Starting your day with screen time can also lead to negative self-comparisons to others, a practice that can destructively minimize your self-worth, not only harming you personally, but again, also preventing you from sharing the best of yourself with the world. Once you do log-in, channel your awesomeness and remember that you don’t know everything that goes on behind the scenes in the life of the person to whom you may be comparing yourself. That project they knocked out of the park that’s making you feel low because you’re still in the research stage of yours? They may have been working on it for years and during that time, experienced numerous setbacks not on your radar.
To proactively approach your day, envision how you will react if things go better than expected? Worse? The same? Having this game plan will minimize surprises that can depress your mood and make it difficult to treat others with love and grace.
3. Evaluate Your Top Five
4. Intentionally Transition Throughout the Day
5. Schedule Periodic Breaks
6. Maintain a Gratitude Journal
Keeping a journal may seem to be a bit simple, but the point of the journal is not to write down just anything that you are grateful for. Instead, take the time to be specific about your gratitude and challenge yourself to get to the root of why you are grateful for the things in your life.
Additionally, ask what situations in your life can be re-framed. What are the difficult things/people/situations/etc. that are a struggle? Determine what you can take away from these situations. One good way to think about hard subjects like this is to practice the 24-Hour Rule. No matter how bad things feel in the moment, take the time to look back on it to see what the silver lining is.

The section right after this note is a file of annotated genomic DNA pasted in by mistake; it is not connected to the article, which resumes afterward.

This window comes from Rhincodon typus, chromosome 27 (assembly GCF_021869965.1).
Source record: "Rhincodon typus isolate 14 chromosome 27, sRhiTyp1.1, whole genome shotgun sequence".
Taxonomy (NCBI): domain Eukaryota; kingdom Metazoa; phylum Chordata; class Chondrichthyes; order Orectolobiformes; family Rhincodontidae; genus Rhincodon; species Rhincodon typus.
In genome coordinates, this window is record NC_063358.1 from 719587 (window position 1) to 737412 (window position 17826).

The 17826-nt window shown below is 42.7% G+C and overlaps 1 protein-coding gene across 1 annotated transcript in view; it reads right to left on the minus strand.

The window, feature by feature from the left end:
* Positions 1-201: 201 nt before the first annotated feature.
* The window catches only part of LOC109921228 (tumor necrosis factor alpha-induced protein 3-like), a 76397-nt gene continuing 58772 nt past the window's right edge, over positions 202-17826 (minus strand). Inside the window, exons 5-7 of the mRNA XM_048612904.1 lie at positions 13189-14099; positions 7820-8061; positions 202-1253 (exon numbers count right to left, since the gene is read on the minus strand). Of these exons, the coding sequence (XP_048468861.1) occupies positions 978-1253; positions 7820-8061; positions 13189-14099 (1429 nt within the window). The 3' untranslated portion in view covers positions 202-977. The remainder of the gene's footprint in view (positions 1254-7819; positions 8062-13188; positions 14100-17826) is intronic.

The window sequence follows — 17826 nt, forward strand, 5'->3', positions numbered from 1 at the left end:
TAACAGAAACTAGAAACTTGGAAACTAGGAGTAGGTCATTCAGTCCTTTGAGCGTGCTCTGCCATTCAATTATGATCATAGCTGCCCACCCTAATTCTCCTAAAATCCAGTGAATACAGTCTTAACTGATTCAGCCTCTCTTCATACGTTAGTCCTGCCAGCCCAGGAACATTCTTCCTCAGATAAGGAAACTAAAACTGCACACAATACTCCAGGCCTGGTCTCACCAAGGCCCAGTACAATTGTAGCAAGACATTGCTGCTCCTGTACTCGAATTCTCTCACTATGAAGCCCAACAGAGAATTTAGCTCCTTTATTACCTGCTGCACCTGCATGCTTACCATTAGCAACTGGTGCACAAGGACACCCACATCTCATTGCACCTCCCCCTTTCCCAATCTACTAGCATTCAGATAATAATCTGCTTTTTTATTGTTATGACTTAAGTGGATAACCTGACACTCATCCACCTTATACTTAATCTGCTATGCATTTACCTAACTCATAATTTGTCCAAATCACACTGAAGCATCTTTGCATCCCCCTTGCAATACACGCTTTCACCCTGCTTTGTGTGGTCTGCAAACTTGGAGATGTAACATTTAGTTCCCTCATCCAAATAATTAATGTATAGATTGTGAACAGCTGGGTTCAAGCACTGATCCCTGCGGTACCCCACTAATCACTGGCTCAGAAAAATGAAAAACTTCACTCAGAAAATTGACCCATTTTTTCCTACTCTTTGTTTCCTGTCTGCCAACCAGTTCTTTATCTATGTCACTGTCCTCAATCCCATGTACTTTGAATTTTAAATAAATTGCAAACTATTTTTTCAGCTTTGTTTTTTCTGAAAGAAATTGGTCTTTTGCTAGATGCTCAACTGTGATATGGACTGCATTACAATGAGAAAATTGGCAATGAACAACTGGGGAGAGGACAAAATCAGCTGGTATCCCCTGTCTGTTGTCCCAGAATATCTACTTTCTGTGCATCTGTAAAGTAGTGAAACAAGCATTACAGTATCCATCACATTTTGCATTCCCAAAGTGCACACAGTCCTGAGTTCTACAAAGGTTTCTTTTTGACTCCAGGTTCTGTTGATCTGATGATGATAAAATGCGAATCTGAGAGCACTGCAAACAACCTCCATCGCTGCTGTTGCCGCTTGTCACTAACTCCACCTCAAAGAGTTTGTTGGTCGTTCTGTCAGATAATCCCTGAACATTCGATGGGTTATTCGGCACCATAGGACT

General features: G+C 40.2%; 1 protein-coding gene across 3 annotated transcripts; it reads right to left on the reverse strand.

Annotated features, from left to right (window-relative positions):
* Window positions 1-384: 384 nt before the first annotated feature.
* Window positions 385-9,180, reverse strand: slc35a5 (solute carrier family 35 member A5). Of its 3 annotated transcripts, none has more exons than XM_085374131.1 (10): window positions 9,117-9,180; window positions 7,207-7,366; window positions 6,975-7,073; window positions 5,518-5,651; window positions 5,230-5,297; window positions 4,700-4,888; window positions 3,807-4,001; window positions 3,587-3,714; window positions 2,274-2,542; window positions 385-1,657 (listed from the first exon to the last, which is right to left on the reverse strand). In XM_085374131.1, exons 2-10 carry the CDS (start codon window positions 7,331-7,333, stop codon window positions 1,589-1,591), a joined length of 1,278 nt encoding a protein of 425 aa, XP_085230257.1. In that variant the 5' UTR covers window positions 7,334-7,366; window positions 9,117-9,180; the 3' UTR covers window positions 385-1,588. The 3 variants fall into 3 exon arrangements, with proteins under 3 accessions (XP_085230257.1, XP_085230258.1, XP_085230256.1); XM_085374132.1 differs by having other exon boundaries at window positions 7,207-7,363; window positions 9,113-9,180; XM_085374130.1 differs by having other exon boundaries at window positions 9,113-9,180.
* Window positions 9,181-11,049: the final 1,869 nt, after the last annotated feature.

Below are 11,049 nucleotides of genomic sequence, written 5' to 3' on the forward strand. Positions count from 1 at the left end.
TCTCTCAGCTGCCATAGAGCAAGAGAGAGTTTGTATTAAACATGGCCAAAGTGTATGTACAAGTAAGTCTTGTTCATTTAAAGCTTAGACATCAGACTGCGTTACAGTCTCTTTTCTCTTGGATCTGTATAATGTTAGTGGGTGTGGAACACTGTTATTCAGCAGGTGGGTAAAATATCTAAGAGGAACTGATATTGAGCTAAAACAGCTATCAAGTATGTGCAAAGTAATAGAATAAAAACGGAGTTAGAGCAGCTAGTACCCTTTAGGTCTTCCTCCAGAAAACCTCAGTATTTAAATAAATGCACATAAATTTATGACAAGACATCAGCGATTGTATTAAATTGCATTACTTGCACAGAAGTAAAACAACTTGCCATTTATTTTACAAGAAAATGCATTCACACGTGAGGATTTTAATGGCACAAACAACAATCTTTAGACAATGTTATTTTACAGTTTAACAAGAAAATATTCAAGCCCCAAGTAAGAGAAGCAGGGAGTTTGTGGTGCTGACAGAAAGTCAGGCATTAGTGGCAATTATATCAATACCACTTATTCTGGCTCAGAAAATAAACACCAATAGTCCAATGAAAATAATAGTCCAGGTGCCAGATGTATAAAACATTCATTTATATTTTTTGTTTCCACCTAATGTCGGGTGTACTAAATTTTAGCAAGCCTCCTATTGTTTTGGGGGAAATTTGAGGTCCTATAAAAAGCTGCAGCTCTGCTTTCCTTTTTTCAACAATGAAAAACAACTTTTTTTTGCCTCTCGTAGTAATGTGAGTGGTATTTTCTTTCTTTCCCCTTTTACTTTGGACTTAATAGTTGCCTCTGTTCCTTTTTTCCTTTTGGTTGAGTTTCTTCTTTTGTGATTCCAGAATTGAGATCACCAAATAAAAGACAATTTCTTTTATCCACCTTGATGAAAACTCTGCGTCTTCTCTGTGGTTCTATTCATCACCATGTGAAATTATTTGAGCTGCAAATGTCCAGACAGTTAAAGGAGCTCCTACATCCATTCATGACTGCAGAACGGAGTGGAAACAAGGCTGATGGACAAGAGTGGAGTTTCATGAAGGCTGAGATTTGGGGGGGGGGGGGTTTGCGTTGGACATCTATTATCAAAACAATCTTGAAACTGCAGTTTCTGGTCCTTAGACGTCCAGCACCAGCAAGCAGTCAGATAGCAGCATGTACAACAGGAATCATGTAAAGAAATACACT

7. Designate Your Mantra/Word for the Year
8. Practice Positive Self-Talk
The Business of Gratitude
Showing gratitude in business helps to improve your own practice because people like to work with people who are genuine and who show appreciation. For example, attorneys like those at Fleeson Gooing, who are familiar with local laws, taxation, and various other commercial and legal needs applicable to your business, set an example, and thus, are viewed as "go-to lawyers" in their community.
Such professionals employ practices such as avoiding using “I” when expressing gratitude. Putting the emphasis on the person you are talking to is much more effective and shows that you’re focused on them and not what you got out of an experience.
It is important to note that it is never too late to say “Thank You.” In fact, sometimes waiting to send a thank you note until you have collected your thoughts will yield a much more personal expression of gratitude because you will have had time to review how the event/act of kindness/helpful hand/etc. has impacted you, which means your note could have more specific information in it.
To watch this webinar please click here or watch below.
To follow along with the PowerPoint created for this presentation, please follow along below.
Gratitude in Psychology Today
Gratitude: A Powerful Tool for Your Classroom by Owen M. Griffith for Edutopia
Option B by Sheryl Sandberg and Adam Grant
The Science of Gratitude by the Greater Good Science Center at UC Berkeley
And, do YOU have additional tips that will help the SYS community?! OR is there anything that YOU want to learn about to shine your brightest?! We’re sure you have ideas, so please share your suggestions by emailing Melanie@SpreadYourSunshine.com or by sending Spread Your Sunshine a message via Facebook, Instagram, LinkedIn or Twitter. We love hearing from you, as together we are strongest.